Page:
As our understanding of Susie grows, we can respond better to her personal needs by promoting personal working places and a stipend to work in co-working space if she prefers remote work.
Finally, we can list Susie’s skills and experience: Susie has over 5 years of sales experience and appreciates ease of use and predictability of technology and uses her personal phone for work calls. She manages a team of 3 salespeople with different levels of experience.
We might conclude from this that Susie may find it beneficial to participate in a training session on how to give feedback for the next time performance reviews come around.
With the help of employee personas like this one, you can predict what your employees may need in the future and what they will find beneficial, so that they have the information and resources to complete their work at a high level.
5 Steps to creating your own employee personas
Step 1: Do your research
All the information you need may not be at your fingertips, but with the right method of extraction, you can find everything you need.
Surveys, interviews, listening tools and focus groups are all good methods to build data on the work environment and how people are working together.
As you gather more information, common traits and behaviours will start appearing and you’ll start to see clear groups of people form. While consolidating your employees’ information you will also benefit from outlining potential areas of improvement for your organisation as a whole.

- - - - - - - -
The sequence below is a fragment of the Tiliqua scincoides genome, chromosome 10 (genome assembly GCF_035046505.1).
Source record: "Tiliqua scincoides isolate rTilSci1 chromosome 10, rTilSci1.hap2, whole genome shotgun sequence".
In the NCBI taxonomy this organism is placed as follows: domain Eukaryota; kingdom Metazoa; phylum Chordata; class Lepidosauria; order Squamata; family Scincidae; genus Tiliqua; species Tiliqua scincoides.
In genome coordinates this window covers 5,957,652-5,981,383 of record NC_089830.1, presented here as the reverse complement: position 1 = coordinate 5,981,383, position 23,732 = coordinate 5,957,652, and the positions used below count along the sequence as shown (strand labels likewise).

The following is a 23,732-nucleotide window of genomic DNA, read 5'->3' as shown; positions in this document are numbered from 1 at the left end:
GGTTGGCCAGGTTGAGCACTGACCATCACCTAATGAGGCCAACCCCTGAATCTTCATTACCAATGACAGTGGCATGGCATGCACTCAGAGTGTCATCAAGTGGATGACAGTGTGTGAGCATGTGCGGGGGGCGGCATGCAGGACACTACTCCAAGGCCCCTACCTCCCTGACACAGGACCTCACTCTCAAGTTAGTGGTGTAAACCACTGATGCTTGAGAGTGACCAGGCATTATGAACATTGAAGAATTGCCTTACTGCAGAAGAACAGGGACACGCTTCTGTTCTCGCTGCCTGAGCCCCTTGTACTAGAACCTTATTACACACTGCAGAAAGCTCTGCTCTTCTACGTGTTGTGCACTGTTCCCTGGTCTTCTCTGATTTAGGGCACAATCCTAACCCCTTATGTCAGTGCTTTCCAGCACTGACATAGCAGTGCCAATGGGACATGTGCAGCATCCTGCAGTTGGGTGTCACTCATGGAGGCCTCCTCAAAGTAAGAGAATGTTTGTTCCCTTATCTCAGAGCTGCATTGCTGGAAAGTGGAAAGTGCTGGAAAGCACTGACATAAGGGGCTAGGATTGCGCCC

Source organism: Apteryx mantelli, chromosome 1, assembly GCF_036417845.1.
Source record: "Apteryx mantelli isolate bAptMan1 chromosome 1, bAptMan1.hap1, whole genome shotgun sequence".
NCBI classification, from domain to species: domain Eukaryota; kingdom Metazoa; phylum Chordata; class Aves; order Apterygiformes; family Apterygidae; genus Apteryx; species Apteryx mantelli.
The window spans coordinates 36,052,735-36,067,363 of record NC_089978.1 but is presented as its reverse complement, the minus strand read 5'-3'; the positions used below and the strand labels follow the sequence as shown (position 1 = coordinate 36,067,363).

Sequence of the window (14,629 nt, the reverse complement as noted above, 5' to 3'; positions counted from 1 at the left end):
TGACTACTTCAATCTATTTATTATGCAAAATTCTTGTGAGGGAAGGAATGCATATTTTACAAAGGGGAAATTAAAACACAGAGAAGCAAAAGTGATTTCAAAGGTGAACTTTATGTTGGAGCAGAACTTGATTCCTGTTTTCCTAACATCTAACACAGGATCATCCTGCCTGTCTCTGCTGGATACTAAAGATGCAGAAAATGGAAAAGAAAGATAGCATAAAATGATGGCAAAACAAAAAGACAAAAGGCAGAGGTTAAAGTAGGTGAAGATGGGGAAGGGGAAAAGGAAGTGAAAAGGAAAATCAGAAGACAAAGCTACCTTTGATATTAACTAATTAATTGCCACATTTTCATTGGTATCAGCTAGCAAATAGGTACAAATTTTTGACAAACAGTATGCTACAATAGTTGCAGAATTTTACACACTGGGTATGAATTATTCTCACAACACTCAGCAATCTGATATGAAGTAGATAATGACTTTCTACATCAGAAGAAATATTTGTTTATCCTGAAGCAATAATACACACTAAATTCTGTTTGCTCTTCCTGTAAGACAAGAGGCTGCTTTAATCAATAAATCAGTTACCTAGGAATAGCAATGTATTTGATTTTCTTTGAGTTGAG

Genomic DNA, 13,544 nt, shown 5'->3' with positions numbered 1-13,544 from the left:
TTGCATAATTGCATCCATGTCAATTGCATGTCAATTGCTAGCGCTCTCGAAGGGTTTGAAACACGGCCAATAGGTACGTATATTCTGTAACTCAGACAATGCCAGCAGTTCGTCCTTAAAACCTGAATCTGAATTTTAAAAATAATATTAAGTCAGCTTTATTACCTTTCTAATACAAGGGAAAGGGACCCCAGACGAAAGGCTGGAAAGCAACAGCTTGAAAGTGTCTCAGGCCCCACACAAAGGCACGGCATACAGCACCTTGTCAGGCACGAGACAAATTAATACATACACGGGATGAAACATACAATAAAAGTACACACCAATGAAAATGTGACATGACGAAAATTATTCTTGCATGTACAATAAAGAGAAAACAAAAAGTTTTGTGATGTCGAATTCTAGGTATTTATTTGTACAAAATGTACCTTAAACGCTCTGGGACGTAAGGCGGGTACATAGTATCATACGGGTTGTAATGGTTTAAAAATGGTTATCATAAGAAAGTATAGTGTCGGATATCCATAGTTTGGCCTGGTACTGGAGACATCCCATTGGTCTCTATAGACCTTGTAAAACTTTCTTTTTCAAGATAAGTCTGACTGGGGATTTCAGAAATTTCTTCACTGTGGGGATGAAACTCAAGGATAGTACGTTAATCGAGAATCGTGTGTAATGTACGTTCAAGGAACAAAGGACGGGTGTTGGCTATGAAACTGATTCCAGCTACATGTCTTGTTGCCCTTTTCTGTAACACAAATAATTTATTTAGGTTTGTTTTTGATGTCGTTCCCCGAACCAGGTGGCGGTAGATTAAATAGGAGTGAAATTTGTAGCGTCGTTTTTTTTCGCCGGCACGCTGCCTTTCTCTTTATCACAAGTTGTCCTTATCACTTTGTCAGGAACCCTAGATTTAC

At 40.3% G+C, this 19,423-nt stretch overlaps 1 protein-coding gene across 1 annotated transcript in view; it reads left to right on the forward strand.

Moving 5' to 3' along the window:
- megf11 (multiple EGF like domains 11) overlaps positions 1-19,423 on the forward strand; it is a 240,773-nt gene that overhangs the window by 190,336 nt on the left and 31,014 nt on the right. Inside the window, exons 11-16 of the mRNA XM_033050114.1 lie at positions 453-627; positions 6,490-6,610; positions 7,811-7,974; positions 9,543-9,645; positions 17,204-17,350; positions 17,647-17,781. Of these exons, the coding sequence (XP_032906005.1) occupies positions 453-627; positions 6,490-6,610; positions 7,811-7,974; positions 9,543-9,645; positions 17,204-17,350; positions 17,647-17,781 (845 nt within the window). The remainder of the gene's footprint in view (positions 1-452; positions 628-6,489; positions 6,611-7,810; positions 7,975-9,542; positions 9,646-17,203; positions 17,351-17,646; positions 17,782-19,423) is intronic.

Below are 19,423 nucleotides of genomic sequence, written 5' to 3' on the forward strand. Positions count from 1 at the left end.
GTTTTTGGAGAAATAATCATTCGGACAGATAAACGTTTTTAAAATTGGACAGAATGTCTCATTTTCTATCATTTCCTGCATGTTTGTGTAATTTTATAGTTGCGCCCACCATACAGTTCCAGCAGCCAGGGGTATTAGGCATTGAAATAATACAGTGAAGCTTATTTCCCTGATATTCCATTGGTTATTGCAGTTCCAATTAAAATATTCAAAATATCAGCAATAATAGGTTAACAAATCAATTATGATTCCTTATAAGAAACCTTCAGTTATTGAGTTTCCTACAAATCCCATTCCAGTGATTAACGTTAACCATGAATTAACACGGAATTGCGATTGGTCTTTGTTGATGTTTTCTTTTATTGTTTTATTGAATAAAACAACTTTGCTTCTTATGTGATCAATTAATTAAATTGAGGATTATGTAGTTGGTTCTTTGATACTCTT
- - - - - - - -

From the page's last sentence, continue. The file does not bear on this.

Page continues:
Step 2: Identify your employee personas
Developing a set of criteria for your personas can help differentiate them and organise the data you’ve collected from your research. You may wish to take special note of quantitative data like age and years spent in a particular role, as well as qualitative data like career goals and workplace challenges.
Using this knowledge can help you build an employee journey, very similar to a customer journey. Ask yourself questions like:
- “What was their first contact with this organisation?”
- “How was the onboarding process?”
- “What sort of professional development has been completed?”
Answering these questions will help your personas take shape and feel like they could actually be an employee at your company.
Step 3: Narrow in on the strongest candidates
You’ll likely come up with many different types of employee personas, but you should try and aim for four or five. Any personas that seem similar enough can be merged together.
Give your final candidates names, photos and other relevant quantitative data and then based on your previous research describe their:
- Career goals and history
- Skills and experience
- Tools used
- Workplace environment
Step 4: Check in with your employees
Make sure to consult with your employees to see if you are on the right track or way off the mark. They’re the ones you are trying to represent with these personas, so it’s important to listen and incorporate any of their feedback.
You can complete this process in a group workshop or a one-on-one interview with a representative of each group. It will also encourage future involvement and use of the personas within the workplace if employees feel they have been part of the process.
Step 5: Use your personas
Set up your shiny new personas where they are visible, and it is clear when and how to use them. They’ll do you no good tucked away in a folder.
When you have a workplace initiative to introduce or have a specific project to complete, use your personas to anticipate possible challenges. They will also help connect leadership with the needs of employees, so that everyone is on the same page.